• Aligning energy retrofits with equipment replacements: For an energy efficiency retrofit to be cost effective, the retrofit needs to align with planned replacement or upgrades of multiple building systems and components. For instance, the Empire State Building had plans under way to replace its chillers, fix and reseal some of its windows, change corridor lighting and install new tenant lighting as leases expired. Since these upgrades were already on the books, the team redesigned, eliminated and created projects that cost more than the initial budget but would generate significant energy savings over a 15-year period. When these energy savings were accounted for along with the added upfront project costs, the net present value of the energy efficient retrofit projects was better than that of the initial retrofit projects.

The key takeaway here is that you actually have to align retrofits with the scheduled replacement of equipment because the energy savings are typically not substantial enough to offset the full non-incremental capital cost and can only justify the incremental capital cost (e.g., the difference in cost between resealing windows and remanufacturing windows).

• Capturing tenant energy savings: In existing commercial buildings, capturing the full energy efficiency opportunity requires engaging with tenants. In the Empire State Building retrofit, over 50 percent of the energy savings required some level of tenant engagement. Often energy efficiency opportunities are not implemented because of numerous real or perceived barriers, including a hesitation to engage with tenants, split incentives, business interruption concerns, etc.

• Finding a financing model that works: Financing building retrofits through private capital alone will be difficult in today's lending environment. Given tight lending conditions, it is unlikely that private capital will be widely available for retrofits of privately owned commercial buildings. In addition, since most first mortgage liens cover existing equipment that will be replaced or upgraded in a retrofit, an inability to collateralize loans may further complicate the financing situation. A number of possible solutions that combine private capital with publicly funded loan guarantees and other public financing mechanisms have been proposed, but no single financing mechanism has gained national traction.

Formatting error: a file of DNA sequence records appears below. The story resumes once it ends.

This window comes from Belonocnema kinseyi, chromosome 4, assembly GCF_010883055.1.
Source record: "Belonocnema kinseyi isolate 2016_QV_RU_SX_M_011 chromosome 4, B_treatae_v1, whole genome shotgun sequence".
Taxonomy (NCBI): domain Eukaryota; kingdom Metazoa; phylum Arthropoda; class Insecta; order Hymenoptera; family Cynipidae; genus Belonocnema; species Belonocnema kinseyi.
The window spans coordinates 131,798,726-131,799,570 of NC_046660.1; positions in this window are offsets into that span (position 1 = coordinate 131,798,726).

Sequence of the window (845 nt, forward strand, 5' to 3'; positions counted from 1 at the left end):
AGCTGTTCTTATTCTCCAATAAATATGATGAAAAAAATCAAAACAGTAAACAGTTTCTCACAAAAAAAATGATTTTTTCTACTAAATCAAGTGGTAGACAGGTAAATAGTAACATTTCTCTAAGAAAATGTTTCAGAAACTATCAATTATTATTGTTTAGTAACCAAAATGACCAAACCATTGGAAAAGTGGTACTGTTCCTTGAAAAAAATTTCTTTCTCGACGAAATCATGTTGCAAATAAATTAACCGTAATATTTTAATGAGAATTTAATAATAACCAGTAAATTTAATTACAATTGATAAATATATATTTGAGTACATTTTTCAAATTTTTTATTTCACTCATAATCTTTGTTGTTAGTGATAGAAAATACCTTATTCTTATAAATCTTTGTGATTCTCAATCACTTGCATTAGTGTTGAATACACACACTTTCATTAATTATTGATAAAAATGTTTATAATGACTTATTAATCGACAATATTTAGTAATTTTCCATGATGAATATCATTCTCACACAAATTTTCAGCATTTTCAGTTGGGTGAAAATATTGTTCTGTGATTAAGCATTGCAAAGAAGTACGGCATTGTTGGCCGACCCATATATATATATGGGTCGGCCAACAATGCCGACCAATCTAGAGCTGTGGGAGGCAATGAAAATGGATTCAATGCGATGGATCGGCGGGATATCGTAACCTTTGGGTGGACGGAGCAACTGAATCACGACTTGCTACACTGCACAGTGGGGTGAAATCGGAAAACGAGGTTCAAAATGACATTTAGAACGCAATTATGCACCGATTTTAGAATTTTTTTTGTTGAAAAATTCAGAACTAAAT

• Retrofitting small and medium-sized buildings: The ESCO business model, employed mostly for the retrofit of municipal, state, federal, university, school and hospital buildings and some large commercial office buildings, is not suited to small and medium-sized commercial buildings, where transaction costs are often disproportionately high relative to the profit opportunity for ESCOs. Small buildings with less than 50,000 square feet of floor space account for approximately 50 percent of the total commercial building stock in the United States. This presents a major opportunity for business model innovation to deliver retrofits to a large and underserved commercial building market segment.

Addressing these barriers will be key to driving significant, cost-effective energy reductions across the commercial building stock, and for the entrepreneur who concocts a way to solve a barrier or two, financial, environmental and social benefits will prove ample.

For more on the Empire State Building retrofit, visit

Eric Maurer is a consultant with Rocky Mountain Institute's Built Environment Team, and Caroline Fluhrer is an analyst and Aalok Deshmukh is a senior consultant with the Built Environment Team.

Image courtesy of RMI, Johnson Controls and Jones Lang LaSalle.